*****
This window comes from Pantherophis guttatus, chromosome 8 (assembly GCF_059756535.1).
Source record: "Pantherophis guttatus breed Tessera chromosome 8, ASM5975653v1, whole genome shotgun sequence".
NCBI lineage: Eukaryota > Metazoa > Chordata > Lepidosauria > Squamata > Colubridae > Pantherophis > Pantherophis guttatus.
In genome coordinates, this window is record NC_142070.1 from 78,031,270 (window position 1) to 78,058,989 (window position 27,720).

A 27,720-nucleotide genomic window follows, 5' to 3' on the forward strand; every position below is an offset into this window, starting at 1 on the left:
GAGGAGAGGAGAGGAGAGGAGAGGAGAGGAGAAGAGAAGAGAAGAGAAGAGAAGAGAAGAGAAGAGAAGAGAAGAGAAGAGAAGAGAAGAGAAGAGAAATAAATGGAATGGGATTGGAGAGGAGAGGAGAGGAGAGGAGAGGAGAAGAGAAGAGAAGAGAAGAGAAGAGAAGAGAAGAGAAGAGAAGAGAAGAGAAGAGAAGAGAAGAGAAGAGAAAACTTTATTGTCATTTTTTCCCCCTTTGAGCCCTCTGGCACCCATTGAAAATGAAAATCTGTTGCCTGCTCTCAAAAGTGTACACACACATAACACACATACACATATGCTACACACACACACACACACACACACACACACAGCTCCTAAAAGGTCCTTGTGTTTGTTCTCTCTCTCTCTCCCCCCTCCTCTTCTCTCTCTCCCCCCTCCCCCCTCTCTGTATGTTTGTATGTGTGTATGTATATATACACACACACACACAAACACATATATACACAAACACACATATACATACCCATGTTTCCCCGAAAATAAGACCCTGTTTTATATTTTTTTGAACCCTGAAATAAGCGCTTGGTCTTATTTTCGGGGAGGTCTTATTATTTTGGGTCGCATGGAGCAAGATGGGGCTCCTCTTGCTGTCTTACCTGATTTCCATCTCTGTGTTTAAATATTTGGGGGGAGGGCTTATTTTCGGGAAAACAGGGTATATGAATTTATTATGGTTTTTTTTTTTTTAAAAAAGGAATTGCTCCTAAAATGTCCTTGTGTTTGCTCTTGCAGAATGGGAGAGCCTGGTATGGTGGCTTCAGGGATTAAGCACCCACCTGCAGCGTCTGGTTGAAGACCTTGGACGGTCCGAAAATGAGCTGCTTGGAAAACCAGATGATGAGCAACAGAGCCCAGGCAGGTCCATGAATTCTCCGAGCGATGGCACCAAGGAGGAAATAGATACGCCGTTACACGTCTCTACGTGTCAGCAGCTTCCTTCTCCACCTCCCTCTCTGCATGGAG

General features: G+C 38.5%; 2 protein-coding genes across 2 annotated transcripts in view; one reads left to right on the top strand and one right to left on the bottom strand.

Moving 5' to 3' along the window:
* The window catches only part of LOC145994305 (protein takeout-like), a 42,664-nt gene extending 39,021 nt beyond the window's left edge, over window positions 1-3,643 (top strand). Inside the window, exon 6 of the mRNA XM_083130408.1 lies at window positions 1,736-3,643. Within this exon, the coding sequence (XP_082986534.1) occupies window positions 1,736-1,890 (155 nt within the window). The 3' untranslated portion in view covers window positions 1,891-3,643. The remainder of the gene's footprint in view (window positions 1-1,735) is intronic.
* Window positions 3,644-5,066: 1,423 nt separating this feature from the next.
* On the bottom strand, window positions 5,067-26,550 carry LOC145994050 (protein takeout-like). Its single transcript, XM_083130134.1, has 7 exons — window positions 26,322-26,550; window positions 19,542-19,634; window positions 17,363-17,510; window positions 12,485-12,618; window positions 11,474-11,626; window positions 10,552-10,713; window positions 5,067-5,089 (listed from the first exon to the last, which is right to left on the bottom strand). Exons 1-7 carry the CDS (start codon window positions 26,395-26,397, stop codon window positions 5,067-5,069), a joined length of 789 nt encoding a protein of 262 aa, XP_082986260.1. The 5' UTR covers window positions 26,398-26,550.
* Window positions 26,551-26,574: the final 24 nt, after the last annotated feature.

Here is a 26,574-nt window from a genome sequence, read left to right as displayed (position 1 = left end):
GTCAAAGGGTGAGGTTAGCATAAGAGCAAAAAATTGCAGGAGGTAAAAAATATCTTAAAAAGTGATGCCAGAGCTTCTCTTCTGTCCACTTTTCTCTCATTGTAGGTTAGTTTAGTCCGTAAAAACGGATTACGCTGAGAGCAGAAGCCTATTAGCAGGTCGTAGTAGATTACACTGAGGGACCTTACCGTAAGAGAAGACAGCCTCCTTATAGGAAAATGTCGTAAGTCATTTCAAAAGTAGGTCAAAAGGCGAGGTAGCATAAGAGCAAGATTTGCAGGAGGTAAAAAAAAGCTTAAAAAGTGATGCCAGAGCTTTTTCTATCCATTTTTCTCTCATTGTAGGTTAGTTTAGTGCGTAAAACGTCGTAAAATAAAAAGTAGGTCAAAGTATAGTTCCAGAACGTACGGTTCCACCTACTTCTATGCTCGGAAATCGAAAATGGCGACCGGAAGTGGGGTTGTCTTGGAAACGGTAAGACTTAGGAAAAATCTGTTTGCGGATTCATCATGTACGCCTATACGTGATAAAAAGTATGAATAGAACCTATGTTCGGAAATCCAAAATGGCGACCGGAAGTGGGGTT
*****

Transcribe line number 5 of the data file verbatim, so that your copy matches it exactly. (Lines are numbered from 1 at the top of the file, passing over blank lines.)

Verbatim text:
A 27,720-nucleotide genomic window follows, 5' to 3' on the forward strand; every position below is an offset into this window, starting at 1 on the left: